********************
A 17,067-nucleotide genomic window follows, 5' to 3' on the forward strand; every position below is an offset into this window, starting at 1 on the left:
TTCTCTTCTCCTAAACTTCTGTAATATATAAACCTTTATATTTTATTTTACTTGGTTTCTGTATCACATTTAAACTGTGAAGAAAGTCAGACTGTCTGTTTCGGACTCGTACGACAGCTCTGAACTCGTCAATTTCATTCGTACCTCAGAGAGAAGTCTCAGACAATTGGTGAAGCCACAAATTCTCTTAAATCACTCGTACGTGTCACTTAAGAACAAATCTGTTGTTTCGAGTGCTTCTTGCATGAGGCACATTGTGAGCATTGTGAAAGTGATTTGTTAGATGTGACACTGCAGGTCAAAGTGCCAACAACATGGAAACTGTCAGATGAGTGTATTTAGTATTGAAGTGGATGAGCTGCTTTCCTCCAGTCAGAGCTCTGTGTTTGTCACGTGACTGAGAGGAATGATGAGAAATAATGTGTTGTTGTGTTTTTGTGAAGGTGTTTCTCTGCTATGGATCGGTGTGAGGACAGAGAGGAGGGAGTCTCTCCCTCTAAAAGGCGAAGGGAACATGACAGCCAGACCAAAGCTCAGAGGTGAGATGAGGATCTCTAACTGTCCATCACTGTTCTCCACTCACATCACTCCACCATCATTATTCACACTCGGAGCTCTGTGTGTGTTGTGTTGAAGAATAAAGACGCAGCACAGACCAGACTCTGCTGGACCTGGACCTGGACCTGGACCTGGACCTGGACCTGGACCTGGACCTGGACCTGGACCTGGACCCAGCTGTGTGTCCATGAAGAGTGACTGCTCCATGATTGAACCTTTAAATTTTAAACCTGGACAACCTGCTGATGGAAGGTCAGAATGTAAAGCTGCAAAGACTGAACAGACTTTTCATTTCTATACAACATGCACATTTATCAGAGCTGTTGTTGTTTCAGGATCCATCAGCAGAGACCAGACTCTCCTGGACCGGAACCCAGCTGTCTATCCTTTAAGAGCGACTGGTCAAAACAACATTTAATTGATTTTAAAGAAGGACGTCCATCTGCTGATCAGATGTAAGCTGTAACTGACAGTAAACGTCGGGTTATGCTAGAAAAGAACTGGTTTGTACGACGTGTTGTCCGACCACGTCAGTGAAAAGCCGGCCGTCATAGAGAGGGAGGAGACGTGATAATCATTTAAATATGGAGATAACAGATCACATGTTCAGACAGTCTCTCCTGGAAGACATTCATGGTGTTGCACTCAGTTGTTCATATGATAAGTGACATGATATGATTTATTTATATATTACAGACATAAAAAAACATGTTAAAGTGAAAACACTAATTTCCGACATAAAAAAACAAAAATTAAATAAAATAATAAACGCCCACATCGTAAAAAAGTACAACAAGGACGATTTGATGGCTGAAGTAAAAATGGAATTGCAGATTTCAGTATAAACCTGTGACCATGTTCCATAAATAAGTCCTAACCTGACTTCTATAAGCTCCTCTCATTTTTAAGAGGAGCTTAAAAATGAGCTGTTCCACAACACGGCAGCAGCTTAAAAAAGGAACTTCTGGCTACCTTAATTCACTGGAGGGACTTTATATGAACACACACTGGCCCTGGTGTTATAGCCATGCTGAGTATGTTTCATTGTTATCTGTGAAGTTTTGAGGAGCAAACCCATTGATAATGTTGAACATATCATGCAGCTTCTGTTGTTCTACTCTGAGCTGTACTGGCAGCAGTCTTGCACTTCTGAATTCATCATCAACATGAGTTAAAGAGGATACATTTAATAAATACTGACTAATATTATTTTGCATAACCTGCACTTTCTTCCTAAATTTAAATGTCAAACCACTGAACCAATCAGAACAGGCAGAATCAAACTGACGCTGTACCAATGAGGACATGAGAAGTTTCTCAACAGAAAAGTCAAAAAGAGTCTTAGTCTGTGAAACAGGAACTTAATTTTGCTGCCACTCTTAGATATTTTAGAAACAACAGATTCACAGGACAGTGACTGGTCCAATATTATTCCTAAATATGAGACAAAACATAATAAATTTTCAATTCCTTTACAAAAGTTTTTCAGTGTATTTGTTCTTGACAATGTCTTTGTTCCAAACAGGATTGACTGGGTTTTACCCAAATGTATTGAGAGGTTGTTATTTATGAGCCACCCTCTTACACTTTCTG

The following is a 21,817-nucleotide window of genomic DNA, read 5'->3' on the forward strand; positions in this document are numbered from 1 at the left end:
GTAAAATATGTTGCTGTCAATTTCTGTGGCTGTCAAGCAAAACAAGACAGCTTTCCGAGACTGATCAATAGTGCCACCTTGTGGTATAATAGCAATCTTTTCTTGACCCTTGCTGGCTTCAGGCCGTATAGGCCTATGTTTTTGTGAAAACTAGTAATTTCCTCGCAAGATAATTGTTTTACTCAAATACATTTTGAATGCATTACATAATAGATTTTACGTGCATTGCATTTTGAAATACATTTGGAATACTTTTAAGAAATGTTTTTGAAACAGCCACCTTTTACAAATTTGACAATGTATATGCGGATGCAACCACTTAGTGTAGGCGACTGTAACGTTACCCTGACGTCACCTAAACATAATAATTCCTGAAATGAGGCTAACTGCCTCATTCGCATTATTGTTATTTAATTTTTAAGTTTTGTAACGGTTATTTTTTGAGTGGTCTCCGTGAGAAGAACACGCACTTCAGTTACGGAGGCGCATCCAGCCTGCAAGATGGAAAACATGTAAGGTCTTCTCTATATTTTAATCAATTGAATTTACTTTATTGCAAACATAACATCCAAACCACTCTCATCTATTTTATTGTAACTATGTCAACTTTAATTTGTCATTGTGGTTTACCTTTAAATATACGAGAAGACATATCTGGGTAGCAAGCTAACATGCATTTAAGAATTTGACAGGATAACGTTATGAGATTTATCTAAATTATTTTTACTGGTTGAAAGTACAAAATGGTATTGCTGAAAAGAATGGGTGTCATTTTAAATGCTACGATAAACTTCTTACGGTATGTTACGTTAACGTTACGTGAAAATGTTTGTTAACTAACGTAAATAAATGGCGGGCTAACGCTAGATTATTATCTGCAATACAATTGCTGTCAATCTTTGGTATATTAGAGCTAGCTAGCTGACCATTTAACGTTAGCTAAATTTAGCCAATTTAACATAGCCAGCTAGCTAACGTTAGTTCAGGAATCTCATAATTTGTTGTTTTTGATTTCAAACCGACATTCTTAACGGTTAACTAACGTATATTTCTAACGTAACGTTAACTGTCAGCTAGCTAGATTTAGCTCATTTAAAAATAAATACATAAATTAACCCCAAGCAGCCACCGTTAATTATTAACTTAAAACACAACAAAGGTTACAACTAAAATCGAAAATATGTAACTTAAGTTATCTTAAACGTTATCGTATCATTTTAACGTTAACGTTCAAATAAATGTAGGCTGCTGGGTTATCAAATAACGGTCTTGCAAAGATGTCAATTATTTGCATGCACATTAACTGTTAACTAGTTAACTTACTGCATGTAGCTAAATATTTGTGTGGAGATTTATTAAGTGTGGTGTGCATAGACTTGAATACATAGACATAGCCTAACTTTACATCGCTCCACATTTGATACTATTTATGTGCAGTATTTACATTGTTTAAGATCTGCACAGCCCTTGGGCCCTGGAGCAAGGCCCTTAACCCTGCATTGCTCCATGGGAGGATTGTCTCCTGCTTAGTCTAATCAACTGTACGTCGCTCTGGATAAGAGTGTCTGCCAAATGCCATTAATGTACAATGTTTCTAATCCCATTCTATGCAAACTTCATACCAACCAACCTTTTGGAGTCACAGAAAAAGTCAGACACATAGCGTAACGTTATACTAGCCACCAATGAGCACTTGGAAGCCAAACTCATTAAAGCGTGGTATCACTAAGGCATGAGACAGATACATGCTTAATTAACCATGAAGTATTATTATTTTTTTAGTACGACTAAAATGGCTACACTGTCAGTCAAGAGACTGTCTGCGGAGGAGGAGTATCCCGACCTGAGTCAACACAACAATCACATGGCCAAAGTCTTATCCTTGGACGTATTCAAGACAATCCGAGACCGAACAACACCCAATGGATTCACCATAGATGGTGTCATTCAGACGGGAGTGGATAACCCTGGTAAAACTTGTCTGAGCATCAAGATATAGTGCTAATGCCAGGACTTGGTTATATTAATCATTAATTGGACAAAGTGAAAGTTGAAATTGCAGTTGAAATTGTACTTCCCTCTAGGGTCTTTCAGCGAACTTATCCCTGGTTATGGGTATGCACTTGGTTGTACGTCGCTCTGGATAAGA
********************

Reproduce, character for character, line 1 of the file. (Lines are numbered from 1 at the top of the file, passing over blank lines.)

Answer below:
A 17,067-nucleotide genomic window follows, 5' to 3' on the forward strand; every position below is an offset into this window, starting at 1 on the left: